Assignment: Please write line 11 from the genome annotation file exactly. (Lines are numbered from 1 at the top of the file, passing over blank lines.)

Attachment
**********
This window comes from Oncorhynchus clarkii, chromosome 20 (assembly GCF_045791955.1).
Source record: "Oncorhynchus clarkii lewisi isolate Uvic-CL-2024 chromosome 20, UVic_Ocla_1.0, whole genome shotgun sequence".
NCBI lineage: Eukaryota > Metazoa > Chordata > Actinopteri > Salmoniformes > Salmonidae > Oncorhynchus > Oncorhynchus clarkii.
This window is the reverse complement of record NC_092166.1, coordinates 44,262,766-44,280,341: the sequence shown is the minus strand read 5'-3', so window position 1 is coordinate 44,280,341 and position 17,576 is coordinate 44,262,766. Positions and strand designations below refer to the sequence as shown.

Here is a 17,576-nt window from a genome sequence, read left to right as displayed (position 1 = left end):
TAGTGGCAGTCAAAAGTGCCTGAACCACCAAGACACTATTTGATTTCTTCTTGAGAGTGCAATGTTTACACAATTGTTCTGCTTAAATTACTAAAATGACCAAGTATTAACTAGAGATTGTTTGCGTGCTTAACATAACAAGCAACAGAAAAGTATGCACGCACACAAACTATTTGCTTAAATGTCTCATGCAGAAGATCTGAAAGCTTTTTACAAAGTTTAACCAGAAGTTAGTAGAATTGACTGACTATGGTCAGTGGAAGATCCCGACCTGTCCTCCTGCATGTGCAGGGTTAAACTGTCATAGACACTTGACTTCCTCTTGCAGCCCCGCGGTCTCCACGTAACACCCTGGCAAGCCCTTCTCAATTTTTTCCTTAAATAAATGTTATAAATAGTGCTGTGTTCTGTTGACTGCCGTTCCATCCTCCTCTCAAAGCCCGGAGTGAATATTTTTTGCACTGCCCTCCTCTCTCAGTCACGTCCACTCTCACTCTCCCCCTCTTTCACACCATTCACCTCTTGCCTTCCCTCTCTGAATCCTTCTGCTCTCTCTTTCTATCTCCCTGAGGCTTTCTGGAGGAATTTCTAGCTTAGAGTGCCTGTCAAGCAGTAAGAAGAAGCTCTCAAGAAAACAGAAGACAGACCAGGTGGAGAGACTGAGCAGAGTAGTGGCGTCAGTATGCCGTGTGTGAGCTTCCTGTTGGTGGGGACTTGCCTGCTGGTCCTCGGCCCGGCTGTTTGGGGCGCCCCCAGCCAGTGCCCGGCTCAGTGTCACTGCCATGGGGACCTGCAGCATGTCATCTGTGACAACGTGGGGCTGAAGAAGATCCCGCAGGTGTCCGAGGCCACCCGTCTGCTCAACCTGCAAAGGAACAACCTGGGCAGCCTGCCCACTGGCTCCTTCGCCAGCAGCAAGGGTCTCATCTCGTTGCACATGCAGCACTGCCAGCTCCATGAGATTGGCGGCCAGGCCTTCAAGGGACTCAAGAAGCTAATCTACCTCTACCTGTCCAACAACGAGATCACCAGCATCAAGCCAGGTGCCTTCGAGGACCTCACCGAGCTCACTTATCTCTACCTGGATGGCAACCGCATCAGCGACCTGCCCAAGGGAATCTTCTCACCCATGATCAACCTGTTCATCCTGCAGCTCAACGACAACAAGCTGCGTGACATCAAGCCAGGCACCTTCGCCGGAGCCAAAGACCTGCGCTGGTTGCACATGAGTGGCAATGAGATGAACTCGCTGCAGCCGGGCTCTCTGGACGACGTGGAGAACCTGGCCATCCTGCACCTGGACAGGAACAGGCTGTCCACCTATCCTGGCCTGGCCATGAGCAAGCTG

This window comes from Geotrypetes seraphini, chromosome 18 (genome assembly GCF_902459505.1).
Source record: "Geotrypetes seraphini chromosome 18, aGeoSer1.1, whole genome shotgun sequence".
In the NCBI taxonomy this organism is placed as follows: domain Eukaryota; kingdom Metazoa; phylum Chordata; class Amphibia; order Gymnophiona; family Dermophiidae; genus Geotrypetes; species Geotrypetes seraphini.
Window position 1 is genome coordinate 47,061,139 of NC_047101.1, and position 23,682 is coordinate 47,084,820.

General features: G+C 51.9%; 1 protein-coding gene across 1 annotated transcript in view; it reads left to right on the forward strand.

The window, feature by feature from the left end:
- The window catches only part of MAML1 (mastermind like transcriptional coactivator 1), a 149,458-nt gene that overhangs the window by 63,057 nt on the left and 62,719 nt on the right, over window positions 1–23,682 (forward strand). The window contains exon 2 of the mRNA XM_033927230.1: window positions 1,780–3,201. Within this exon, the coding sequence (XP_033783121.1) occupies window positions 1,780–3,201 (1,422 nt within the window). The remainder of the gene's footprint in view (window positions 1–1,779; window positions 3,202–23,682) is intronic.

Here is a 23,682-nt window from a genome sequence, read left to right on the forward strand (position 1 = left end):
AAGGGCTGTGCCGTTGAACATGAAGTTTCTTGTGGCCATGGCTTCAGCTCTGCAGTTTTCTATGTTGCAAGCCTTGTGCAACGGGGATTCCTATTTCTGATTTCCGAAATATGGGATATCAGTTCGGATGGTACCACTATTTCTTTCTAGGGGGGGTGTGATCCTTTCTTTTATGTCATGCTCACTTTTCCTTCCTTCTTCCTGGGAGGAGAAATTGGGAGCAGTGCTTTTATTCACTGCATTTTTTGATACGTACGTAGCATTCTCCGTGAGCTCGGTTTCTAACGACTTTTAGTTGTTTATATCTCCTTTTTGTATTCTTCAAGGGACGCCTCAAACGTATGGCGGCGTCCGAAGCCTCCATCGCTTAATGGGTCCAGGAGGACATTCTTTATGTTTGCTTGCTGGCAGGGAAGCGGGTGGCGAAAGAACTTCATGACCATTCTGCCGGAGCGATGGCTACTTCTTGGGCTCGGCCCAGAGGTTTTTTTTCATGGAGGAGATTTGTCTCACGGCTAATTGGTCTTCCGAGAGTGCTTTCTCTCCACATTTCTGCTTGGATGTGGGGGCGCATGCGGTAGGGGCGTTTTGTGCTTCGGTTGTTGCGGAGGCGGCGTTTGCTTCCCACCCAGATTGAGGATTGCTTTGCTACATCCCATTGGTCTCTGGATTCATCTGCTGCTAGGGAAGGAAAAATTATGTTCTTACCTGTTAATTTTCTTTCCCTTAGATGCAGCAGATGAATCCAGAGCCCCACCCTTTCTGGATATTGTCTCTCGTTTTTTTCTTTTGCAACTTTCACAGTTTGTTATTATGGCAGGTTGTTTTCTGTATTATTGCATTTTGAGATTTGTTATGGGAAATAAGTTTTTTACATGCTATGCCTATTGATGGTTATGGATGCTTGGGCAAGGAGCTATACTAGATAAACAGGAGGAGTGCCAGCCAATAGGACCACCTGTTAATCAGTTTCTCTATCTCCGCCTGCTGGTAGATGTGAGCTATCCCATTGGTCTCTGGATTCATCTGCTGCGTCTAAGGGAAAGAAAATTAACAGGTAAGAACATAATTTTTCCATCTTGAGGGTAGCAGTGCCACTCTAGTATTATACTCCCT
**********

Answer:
General features: G+C 51.9%; 1 protein-coding gene across 1 annotated transcript in view; it reads left to right on the forward strand.